2. If $\varphi$ is not satisfiable than the optimal value of $A(\varphi)$ is more than $(c+\epsilon)x$.

In particular, any polynomial time $(c+\epsilon)$-approximation algorithm would be able to distinguish the two cases, and thus to solve SAT in polynomial time.

Technically, what we have described is known as a promise problem: decide whether an instance of $\Pi$ has value at most $x$ or more than $(c+\epsilon)x$; or stated differently, find the optimal value of an instance of $\Pi$ (or at least distinguish the two cases) under the promise that the optimal value is either at most $x$ or more than $(c+\epsilon)x$.

In some cases we are able to prove that a certain problem $\Pi$ is $c$-hard to approximate, and also show that a polynomial time $c$-approximation algorithm exists. In this case we say that the inapproximability threshold of $\Pi$ is $c$. For example, Håstad shows that the threshold of inapproximability for 3SAT is $7/8$.

Our definition above of $c$-inapproximability states that in polynomial time it is impossible to approximate a certain problem better than $c$, but allows an approximation ratio of $c$. Sometimes we also want to disallow an approximation ratio of $c$. The terminology doesn't reflect this fine point, and formal statements of theorems have to be consulted.

Finally, $(1+\epsilon)$-inapproximability means that (under some complexity assumptions) it is impossible (in polynomial time) to approximate the problem to within $1+\epsilon$ for some $\epsilon > 0$ (in terms of our notation above, the problem is $1$-hard to approximate). We also say that the problem is APX-hard.

Logarithmic inapproximability means that it is impossible to approximate the problem to within $O(\log n)$, where $n$ is some natural parameter inherent in the problem, usually the number of vertices in the input graph.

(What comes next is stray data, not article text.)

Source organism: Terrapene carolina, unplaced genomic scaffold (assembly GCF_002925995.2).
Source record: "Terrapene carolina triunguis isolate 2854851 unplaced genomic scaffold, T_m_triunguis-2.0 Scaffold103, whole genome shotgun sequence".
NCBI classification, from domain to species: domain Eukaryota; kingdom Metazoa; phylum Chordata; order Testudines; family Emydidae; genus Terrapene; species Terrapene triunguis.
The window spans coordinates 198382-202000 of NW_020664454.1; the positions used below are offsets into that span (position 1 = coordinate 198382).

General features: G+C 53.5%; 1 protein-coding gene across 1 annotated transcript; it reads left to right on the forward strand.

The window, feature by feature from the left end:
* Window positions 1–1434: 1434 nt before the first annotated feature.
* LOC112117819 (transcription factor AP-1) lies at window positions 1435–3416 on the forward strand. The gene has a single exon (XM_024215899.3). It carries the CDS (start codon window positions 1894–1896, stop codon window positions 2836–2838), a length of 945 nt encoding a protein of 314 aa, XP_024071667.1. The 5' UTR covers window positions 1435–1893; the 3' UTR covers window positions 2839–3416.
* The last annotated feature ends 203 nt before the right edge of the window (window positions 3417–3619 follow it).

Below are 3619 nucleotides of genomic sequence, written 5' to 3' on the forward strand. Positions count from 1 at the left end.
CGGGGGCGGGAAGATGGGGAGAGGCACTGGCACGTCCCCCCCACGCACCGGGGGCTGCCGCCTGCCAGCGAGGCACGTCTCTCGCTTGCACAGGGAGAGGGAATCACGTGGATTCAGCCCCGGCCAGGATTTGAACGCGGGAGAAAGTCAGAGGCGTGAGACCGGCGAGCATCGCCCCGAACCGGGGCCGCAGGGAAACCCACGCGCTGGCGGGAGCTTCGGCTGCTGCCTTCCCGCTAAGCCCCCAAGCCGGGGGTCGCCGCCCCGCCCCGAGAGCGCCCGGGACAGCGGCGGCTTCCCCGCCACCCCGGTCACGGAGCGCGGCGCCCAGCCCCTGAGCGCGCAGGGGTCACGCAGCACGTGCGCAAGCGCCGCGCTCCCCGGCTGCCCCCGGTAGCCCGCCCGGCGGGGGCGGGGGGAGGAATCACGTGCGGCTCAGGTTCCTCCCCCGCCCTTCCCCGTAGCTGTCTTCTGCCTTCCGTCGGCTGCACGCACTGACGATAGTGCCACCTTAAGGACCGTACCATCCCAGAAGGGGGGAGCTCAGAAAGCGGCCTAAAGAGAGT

• Thank you very much for your lengthy and accurate response. Do you have any advice about reasonably clear textx, books or papers, which explain the above notions? Aug 26, 2016 at 18:30
• You can try Wikipedia and the references therein, such as Luca Trevisan's survey. Aug 26, 2016 at 18:33

There are some NP-complete problems where you can get good approximations to an optimal solution, and some where you can't. Take colouring of a planar graph: Deciding whether a planar graph can be coloured in 3 colours is NP complete. On the other hand, every planar graph can be coloured in 4 colours. But there is no graph that would take say 3.01 colours. So if you try to colour a 3 colourable graph, you either solve the problem, or your solution is at least 33.3333% worse than the optimal solution. No (1 + eps) approximation if eps < 1/3.

Other problems allow arbitrarily good approximations that get harder to find as you try to improve the approximation.

• So, basically, you're saying that there's no sense in which approximating the chromatic number of a planar graph makes much sense. But what does this have to do with the question? Aug 26, 2016 at 17:21
• @DavidRicherby: Seriously? "but I'm not sure I really get what this inapproximability is. Could you enlighten me on what the above expressions mean" Aug 26, 2016 at 19:41